Tractor Supply (NASDAQ:TSCO) - $34.59 on NASDAQ on January 29, 2009
52 week price range: $47.50 - 26.70
Diluted shares: 36.8 million
Market cap: $1,273 million
Debt: $2 million
Enterprise value: $1,275 million
Tractor Supply is the largest operator of retail farm and ranch stores in the United States. The company is focused on supplying the product needs of recreational farmers and ranchers as well as other consumers, who enjoy the rural lifestyle. Stores are primarily located in communities away from large metropolitan areas. Most of the company’s current stores are located in the eastern half of the country along with a relatively small number of stores in the Pacific coast states.
Historically, the company has generated rapid profitable growth. For the five year period from 2003 to 2008 store count at year end grew from 463 to 855, and EPS grew from $1.38 to $2.19. This is a compound annual growth rate in EPS of 9.7%.
Management has identified over 1,400 markets for Tractor Supply stores, which include current store locations, and they anticipate an annual increase in store count of approximately 13%. Planned growth in 2009 is a little slower at 75 new stores, which would be an annual increase of about 9%. However, more rapid growth should resume thereafter.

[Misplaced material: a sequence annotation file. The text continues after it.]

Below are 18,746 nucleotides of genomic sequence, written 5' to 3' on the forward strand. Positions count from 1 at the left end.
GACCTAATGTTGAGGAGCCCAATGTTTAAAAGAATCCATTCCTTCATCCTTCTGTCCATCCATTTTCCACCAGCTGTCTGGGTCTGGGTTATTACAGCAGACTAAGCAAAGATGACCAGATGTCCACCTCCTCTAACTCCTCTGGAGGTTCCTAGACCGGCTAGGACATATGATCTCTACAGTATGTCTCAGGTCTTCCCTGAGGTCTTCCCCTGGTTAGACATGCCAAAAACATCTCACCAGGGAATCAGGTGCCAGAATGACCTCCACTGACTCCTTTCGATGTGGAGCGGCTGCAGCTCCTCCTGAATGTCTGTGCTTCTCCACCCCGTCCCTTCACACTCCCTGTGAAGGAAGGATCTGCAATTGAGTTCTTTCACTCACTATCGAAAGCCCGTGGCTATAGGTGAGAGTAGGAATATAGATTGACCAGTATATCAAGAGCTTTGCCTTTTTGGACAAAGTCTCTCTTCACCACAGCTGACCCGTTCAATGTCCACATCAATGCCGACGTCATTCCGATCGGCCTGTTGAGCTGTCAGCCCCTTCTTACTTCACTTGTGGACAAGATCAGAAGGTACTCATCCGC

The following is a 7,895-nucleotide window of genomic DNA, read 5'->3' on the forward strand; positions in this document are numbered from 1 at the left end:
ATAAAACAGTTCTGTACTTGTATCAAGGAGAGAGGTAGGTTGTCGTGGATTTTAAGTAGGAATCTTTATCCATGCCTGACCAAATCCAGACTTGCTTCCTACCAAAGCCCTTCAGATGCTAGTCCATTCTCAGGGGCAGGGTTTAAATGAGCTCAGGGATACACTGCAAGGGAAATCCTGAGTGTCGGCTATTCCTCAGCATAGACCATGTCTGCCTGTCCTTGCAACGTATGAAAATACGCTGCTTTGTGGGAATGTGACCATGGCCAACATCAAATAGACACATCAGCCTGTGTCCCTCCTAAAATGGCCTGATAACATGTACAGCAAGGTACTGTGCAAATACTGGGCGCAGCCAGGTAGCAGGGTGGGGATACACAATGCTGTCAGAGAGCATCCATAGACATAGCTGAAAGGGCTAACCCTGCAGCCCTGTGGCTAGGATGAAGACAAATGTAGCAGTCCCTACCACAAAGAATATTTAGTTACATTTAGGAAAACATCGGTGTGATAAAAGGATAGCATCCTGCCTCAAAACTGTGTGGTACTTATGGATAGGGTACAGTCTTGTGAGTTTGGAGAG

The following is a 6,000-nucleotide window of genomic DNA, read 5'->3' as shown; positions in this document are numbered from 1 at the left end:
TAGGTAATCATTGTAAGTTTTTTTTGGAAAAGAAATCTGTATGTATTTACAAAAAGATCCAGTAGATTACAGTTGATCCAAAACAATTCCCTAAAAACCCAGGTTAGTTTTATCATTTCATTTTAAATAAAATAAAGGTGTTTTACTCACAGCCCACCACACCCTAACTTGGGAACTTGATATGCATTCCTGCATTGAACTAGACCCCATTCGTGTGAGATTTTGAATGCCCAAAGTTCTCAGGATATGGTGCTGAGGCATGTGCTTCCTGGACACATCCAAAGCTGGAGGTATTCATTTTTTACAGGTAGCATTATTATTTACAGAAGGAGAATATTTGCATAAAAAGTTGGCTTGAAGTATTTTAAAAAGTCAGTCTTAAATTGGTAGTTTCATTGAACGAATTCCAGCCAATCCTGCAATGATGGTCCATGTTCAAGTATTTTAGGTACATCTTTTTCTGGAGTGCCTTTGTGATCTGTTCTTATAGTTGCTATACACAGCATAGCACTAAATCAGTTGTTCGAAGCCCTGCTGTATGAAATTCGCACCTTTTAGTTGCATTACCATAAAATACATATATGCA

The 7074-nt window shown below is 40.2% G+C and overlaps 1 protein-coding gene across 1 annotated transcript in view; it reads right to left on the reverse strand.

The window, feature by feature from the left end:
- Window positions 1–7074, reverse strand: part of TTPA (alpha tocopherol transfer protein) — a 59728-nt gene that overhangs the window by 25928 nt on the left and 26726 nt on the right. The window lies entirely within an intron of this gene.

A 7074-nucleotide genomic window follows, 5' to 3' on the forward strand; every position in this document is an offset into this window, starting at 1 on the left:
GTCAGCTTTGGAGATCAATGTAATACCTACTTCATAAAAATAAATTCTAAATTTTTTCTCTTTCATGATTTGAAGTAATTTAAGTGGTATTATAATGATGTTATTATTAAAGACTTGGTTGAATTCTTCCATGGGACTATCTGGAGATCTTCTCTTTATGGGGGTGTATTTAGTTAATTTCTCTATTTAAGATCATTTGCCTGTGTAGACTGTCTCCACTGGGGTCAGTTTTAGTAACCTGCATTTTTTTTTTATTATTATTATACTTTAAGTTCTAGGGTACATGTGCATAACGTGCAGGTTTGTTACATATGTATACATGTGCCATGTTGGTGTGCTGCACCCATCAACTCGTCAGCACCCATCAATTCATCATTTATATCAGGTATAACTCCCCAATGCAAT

In my income model, store count increases from 855 at the end of 2008 to 1,480 at the end of 2013. Over this five year period, I estimate that EPS will grow from $2.19 in 2008 to $7.34 in 2013. This would be a compound annual growth rate in EPS of 27.4%.
Tractor Supply has been successful by pursuing a focus strategy that differentiates itself from its competitors. The company focuses on a very specific market niche, i.e. consumers in rural America, and offers a unique assortment of products to meet their needs. Product categories include pet and animal products, seasonal products including lawn and garden power equipment, hardware and tools, work/recreational clothing and footwear, truck and towing products, and other agricultural products. With this particular product mix the company faces relatively limited and highly fragmented competition in serving its target customers. Consequently, the company can consistently generate a financial return that exceeds its cost of capital.
While Tractor Supply is not immune from the current negative macroeconomic trends, the company continues to generate good financial results. The stock is trading at 12.8 times estimated EPS of $2.70 for 2009. This is a low valuation multiple for a nearly debt free company, that I believe can grow earnings at a compound annual rate of about 27% for the next five years. My estimate of fair value based on a discounted cash flow model is $54.50 per share. As a point of reference the all-time high for Tractor Supply was $67.59 per share in March 2006.